Day one we snowmobiled about 200 km up north to Tobermory (that was our longest day at 11 hours of riding); day two we made our way back south and west to Port Elgin; and day three we meandered eastward to return to Owen Sound. All three days were cold and clear for the most part. The trail was very smooth and fairly easy to navigate, taking us through rolling hills, hardwood bush, and lovely open farmland.


Day four, which was Valentine's day, we made a big circuit east towards Meaford under cloudy skies, then south and back to Owen Sound, passing through the scenic Beaver Valley. We stopped for a delicious gourmet lunch at Ted's Range Road Diner, directed there by a sign on the snowmobile trail reading "Ted's - hot food - cold beer". This was our third visit to Ted's (see my Owen Sound post from last spring) and we have never been disappointed. Don't let the humble Quonset hut disguise fool you!

After dinner that evening back at Days Inn, the group gathered in our suite to play a version of 'The Newlywed Game' for valueless prizes, and enjoyed Valentine's treats and conversation.

The next morning we all headed home, thankful for such a great week - 750 km of sledding in great company, beautiful scenery, and gorgeous, classic winter weather.

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What Makes Arists Tick?

24 January, 2014 1 comment Leave a comment

The artists of the 2014 Lake Scugog Spring Studio Tour are busy making innovative, creative new pieces for the May 3 and 4 event. Tour artist Jon van Bilsen produced this four minute video as a glimpse into the creative processes of seven tour artists (including me), discussing paintings, pottery, jewellery, photography and wood turning. Check it out:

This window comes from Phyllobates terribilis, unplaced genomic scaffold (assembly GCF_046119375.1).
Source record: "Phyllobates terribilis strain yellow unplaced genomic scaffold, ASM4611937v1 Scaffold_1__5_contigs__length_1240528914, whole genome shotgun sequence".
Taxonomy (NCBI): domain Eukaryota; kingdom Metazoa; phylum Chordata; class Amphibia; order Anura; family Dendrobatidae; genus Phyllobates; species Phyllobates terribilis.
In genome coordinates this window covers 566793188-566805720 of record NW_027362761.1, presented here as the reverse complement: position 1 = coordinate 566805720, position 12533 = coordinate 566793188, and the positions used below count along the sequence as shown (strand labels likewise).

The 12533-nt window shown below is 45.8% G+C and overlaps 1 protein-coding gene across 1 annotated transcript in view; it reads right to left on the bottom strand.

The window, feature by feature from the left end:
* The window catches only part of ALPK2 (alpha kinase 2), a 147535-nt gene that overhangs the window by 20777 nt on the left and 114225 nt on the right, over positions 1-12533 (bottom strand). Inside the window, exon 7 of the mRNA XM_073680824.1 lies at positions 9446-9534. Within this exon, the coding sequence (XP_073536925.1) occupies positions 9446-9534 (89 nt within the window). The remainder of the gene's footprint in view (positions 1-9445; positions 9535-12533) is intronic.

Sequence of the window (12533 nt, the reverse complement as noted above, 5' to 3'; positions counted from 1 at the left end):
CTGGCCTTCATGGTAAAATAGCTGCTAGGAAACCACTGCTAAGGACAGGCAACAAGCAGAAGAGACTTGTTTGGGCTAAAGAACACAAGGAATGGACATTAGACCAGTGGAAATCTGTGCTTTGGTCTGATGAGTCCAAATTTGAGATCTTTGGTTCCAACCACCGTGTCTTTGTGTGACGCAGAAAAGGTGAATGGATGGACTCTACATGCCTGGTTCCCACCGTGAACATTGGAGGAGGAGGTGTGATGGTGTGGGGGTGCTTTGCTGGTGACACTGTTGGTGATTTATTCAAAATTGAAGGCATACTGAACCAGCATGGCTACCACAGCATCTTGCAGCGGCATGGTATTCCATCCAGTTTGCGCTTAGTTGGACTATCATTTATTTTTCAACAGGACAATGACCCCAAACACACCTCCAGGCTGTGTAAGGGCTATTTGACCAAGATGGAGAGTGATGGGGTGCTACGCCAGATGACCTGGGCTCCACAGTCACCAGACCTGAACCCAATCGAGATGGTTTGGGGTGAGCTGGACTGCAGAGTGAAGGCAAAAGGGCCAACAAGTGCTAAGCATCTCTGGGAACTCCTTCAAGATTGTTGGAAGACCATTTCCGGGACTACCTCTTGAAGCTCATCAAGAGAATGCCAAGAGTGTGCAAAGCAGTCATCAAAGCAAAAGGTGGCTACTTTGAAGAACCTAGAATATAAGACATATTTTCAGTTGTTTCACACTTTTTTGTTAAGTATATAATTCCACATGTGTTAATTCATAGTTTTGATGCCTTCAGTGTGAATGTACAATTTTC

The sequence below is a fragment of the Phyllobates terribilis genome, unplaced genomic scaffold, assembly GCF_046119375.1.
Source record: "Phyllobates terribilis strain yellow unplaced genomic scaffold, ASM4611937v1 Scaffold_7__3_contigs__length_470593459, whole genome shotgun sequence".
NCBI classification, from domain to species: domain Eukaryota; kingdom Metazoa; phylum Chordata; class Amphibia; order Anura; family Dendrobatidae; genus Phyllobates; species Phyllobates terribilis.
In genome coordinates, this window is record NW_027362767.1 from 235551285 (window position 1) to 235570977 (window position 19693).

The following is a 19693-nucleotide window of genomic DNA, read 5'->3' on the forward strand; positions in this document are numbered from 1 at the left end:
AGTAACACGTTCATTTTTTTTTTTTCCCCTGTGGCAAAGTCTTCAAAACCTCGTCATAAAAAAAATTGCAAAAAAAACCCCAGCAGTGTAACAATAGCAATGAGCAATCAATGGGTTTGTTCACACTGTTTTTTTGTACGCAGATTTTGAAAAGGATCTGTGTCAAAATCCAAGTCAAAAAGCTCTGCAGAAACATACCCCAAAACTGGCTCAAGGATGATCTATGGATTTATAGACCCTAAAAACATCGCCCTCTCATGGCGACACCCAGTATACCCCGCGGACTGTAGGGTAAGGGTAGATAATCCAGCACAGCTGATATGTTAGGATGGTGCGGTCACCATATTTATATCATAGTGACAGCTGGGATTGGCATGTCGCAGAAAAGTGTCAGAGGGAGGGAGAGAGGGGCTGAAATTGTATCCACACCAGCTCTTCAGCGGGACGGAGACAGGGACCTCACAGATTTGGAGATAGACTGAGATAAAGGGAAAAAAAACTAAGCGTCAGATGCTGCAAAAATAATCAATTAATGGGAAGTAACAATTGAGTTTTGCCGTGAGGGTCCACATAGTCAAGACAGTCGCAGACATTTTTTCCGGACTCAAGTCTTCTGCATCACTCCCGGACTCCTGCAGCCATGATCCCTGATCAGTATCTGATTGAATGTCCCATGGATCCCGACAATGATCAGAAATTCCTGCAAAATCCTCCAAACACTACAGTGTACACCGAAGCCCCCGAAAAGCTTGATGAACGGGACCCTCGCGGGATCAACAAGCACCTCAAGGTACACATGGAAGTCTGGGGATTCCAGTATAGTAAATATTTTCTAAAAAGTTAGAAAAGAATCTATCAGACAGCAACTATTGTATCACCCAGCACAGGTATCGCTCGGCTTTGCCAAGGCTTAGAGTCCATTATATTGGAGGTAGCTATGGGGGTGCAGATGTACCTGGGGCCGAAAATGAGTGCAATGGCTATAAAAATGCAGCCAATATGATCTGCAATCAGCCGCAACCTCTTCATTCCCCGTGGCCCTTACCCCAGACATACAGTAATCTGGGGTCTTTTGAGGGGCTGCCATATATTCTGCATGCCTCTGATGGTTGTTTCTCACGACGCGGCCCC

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Making Watercolour Paint Behave

13 January, 2014 0 comments Leave a comment

Many of my beginner students have trouble making watercolour paint stay on the paper where they want it to. This is a central aspect of watercolour painting: moisture control.

In an earlier post, I mentioned the enjoyment I derive from engaging in a partnership with my watercolour materials—to control the paint application, to a certain extent, and have the materials provide the ‘serendipity factor’. Sometimes you want the paint to spread softly, with little direction from you. Other times you want the paint to stay exactly where you place it. Most of the time, you require a degree of control somewhere in between these extremes. Let me tell you how to achieve the level of control you need.

Wet-in-wet painting.

This term refers to applying a full brush-load of paint onto wet paper, and offers the least amount of artist control. I call it a high risk manoeuvre, with lots of chance for ‘happy accidents’ or ‘surprise disasters’. Much practice is needed, to learn what levels of moisture on paper, and brush, produce the results you intend.

The water on the paper delays the absorption of paint, so it has more chance to move and mingle with adjacent colours before sinking into the paper. This technique can produce marvellously luminous skies and sky reflections on calm water, as well as interesting base layers for tree foliage, grassy meadows, surfaces of buildings, or other relatively large areas of your painting. I use large synthetic or natural hair brushes for wet-in-wet painting.